Sci. Signal., 31 January 2012
Atherosclerosis Trapped in the Plaque
Elizabeth M. Adler
Science Signaling, AAAS, Washington, DC 20005, USA
Atherosclerotic plaques are characterized by cholesterol-filled macrophages ("foam cells") that contribute to expansion of the lesion and establishment of a chronic inflammatory milieu. Noting that resolution of acute inflammation involves emigration of monocyte-derived cells and that netrin-1—which provides both repulsive and attractive guidance cues to axons—inhibits leukocyte migration, van Gils et al. explored its role in macrophage retention in atherosclerotic plaques. Immunohistochemical staining of human atherosclerotic plaques identified netrin-1 and its receptor UNC5b in macrophages. Similarly, immunofluorescence analysis revealed colocalization of netrin-1 with macrophages and extracellular netrin-1 in macrophage-rich regions of plaques in mouse models of atherosclerosis [mice lacking the LDL (low-density lipoprotein) receptor (Ldlr–/– mice) or mice lacking apolipoprotein E (ApoE–/– mice)]. Cholesterol loading (induced by diet in Ldlr–/– or ApoE–/– mice or by treating isolated macrophages with oxidized LDL) increased the abundance of mRNAs encoding netrin and UNC5b in isolated mouse peritoneal macrophages, with increased netrin-1 confirmed by immunoblot analysis of lysates and by ELISA of conditioned medium. Netrin-1 inhibited migration of peritoneal macrophages and of a macrophage cell line toward the chemokines CCL2, CCL19, and CCL21 and inhibited chemokine-dependent activation of Rac1, phosphorylation of the adhesion kinase FAK, and actin polymerization. Conditioned medium from macrophages treated with oxidized LDL also inhibited migration toward chemokine, an effect attenuated with medium from macrophages lacking netrin-1 (Ntn1–/– macrophages). In contrast to its effect on macrophages, netrin-1 acted as a chemoattractant for human coronary artery smooth muscle cells, as did conditioned medium from macrophages treated with oxidized LDL. Ldlr–/– mice reconstituted with Ntn1–/– hematopoietic cells after bone marrow ablation showed decreased diet-induced atherosclerosis compared to those reconstituted with wild-type hematopoietic cells, with atherosclerotic plaques containing fewer macrophages and fewer smooth muscle cells. Moreover, in vivo analyses of macrophages labeled with fluorescent beads were consistent with increased emigration from plaques of Ntn1–/– macrophages compared with wild-type macrophages. The authors thus conclude that, by limiting the emigration of macrophages and enhancing the recruitment of smooth muscle cells, netrin-1 promotes the progression of atherosclerotic lesions.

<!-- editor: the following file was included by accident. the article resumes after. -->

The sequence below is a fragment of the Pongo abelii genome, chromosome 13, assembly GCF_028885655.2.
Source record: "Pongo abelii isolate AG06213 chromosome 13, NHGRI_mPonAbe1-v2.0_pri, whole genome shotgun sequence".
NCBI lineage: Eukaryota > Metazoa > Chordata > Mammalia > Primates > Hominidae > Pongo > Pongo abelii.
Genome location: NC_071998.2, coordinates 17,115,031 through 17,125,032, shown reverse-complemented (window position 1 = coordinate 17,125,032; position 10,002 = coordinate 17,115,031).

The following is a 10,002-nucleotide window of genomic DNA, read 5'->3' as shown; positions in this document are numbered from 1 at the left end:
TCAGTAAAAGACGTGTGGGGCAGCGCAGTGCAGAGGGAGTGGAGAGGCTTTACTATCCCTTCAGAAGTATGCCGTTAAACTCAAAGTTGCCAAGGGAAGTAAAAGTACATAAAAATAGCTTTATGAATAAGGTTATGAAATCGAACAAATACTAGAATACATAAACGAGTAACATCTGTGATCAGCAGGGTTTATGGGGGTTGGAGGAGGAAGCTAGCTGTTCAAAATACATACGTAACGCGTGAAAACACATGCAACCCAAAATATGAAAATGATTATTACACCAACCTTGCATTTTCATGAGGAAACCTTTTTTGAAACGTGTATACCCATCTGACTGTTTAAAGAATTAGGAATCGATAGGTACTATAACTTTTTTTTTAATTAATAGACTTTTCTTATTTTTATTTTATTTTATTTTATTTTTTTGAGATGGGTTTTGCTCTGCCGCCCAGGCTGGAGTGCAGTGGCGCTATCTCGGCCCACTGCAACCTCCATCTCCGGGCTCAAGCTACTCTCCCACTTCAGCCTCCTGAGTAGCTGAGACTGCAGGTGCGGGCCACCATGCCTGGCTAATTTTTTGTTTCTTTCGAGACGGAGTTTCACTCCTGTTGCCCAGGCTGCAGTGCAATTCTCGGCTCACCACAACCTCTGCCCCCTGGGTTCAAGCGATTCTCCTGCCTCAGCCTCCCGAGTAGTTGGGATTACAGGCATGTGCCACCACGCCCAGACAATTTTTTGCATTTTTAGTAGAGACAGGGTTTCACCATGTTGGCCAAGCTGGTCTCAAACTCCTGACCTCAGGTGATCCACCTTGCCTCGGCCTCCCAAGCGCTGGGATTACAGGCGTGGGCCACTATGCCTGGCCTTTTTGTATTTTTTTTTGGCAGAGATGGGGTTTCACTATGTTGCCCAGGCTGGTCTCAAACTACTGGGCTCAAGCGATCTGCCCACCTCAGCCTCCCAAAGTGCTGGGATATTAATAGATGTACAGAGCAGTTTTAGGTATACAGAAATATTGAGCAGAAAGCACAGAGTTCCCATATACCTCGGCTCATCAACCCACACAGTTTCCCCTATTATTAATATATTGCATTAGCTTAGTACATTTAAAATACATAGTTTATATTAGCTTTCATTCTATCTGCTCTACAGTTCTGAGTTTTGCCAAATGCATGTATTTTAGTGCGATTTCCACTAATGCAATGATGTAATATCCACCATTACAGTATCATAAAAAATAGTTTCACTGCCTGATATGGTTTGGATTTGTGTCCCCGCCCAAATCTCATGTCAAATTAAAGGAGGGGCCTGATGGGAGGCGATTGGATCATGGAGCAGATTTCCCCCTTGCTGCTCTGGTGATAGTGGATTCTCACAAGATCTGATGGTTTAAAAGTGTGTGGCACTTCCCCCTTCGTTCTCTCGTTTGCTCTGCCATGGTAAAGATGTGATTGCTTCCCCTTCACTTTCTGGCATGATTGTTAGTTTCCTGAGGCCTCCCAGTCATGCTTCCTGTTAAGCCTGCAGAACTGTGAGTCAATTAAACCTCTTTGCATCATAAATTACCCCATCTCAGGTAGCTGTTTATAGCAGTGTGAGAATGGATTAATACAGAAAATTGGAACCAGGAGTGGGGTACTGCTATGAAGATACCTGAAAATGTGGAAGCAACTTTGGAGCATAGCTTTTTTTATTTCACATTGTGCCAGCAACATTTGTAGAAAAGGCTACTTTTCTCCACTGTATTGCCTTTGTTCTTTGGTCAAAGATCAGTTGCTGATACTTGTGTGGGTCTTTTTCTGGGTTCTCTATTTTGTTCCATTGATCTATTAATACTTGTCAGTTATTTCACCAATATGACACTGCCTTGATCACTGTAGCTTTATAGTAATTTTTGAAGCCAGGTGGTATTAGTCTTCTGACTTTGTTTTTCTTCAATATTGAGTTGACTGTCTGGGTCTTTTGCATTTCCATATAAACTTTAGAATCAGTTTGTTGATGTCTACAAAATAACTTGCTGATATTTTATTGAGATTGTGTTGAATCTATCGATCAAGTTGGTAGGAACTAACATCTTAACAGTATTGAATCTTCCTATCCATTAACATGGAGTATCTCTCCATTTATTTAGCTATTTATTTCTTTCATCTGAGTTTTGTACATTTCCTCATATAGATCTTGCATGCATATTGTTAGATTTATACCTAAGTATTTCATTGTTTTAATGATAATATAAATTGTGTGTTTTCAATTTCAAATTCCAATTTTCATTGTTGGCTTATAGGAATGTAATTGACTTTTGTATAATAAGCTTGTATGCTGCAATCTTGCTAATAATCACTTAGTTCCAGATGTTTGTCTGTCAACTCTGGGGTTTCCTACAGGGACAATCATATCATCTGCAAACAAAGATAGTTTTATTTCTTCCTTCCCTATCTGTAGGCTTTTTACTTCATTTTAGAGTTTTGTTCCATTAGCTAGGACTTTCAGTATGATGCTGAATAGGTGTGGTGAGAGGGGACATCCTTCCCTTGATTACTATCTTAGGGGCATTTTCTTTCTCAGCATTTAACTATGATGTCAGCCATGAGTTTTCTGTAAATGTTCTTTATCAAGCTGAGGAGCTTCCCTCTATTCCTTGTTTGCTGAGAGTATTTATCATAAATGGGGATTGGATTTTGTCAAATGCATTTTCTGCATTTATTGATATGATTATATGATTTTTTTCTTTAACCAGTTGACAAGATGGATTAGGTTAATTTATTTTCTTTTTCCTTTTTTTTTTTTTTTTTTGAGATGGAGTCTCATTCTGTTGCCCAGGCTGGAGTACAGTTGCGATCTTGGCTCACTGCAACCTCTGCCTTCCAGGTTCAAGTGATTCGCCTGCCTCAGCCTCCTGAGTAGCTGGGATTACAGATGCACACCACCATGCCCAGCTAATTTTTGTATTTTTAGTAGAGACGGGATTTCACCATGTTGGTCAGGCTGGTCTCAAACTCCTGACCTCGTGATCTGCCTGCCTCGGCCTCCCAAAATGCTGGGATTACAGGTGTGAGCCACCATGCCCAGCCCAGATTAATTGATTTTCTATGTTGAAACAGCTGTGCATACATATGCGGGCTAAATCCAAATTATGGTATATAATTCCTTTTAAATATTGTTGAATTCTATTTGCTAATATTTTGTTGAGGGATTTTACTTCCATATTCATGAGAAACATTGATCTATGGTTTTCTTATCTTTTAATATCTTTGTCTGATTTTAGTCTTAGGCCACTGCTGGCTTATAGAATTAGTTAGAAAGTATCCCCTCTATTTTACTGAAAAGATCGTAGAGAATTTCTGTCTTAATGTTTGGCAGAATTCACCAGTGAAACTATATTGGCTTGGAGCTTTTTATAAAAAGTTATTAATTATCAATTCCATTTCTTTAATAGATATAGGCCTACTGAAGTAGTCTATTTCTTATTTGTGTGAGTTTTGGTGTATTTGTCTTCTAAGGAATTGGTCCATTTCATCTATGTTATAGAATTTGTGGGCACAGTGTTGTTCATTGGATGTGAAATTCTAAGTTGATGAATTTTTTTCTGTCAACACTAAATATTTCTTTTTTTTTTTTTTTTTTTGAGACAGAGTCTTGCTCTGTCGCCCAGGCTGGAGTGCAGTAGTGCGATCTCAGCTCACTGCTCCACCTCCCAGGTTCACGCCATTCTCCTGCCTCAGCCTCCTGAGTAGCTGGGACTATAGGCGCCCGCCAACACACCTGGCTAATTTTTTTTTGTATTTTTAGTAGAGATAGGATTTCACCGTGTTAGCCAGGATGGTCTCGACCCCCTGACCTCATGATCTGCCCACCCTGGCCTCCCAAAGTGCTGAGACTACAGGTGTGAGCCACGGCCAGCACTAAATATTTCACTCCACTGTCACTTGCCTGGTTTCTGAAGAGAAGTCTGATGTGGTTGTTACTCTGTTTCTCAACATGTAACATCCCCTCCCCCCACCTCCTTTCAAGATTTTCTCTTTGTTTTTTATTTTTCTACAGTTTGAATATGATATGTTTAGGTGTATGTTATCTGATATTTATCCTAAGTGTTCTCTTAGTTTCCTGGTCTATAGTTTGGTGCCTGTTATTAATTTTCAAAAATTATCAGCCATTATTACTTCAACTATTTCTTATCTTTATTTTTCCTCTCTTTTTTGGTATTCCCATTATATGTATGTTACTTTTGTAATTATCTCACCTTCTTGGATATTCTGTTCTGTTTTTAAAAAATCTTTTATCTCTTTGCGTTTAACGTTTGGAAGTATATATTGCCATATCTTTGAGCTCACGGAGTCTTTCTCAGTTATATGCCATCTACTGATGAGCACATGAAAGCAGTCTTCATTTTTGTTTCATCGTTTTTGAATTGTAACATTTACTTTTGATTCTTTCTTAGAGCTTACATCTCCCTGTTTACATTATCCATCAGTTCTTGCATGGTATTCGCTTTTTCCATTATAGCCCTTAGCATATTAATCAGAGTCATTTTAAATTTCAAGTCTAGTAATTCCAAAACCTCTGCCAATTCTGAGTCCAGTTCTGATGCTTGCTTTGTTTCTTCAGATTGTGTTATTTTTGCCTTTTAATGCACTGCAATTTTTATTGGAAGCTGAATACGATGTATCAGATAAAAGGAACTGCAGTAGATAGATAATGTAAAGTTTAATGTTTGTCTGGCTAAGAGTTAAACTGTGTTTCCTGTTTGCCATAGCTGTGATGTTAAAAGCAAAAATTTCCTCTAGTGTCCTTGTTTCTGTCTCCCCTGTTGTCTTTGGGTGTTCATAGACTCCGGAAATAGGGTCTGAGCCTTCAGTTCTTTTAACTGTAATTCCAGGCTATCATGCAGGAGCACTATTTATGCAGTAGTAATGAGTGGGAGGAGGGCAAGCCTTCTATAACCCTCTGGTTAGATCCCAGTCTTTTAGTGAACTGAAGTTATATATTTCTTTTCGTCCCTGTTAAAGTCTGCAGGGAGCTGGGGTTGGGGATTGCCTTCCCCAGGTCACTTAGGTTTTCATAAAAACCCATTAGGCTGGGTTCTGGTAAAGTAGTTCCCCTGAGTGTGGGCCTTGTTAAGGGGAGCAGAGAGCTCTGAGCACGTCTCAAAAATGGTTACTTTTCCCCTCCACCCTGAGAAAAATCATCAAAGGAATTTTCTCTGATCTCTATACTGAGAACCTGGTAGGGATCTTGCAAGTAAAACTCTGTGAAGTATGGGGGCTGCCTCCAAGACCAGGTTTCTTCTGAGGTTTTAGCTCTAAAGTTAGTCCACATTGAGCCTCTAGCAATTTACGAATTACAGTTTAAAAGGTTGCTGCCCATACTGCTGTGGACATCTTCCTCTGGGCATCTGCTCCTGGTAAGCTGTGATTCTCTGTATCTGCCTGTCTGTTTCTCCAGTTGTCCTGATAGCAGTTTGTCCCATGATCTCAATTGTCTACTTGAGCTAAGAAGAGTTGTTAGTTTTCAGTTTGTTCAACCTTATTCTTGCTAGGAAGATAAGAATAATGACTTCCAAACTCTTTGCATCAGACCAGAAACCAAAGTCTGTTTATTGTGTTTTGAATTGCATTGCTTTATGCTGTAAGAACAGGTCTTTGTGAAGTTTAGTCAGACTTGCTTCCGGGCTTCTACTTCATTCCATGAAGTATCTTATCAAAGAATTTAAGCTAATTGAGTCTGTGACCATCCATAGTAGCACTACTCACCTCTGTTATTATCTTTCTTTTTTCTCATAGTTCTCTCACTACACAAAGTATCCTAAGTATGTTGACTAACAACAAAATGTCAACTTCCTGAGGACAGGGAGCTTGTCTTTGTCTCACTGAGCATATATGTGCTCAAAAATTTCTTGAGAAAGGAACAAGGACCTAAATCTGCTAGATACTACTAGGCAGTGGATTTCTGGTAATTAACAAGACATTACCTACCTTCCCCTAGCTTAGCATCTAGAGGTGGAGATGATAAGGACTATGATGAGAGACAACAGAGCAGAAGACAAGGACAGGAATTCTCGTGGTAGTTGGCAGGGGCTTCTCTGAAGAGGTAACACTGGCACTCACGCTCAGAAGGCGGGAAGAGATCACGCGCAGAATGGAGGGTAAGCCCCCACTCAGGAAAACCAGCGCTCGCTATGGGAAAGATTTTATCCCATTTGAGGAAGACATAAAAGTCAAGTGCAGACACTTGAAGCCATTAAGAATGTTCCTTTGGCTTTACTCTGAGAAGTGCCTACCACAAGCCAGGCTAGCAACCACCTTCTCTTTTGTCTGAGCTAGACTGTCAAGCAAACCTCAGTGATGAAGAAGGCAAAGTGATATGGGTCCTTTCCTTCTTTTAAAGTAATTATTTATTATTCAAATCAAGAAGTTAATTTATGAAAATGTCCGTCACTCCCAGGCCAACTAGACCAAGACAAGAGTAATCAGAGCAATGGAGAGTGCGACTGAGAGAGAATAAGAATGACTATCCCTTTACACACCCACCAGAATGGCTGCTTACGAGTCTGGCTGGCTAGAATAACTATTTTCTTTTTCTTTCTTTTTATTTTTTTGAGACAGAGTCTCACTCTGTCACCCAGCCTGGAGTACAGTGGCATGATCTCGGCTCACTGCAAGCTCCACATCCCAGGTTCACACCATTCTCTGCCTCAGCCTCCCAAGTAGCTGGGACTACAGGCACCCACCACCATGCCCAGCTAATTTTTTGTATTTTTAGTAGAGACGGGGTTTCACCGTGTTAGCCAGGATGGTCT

J. M. van Gils, M. C. Derby, L. R. Fernandes, B. Ramkhelawon, T. D. Ray, K. J. Rayner, S. Parathath, E. Distel, J. L. Feig, J. I. Alvarez-Leite, A. J. Rayner, T. O. McDonald, K. D. OBrien, L. M. Stuart, E. A. Fisher, A. Lacy-Hulbert, K. J. Moore, The neuroimmune guidance cue netrin-1 promotes atherosclerosis by inhibiting the emigration of macrophages from plaques. Nat. Immunol. 13, 136–143 (2012). [PubMed]
Citation: E. M. Adler, Trapped in the Plaque. Sci. Signal. 5, ec35 (2012).
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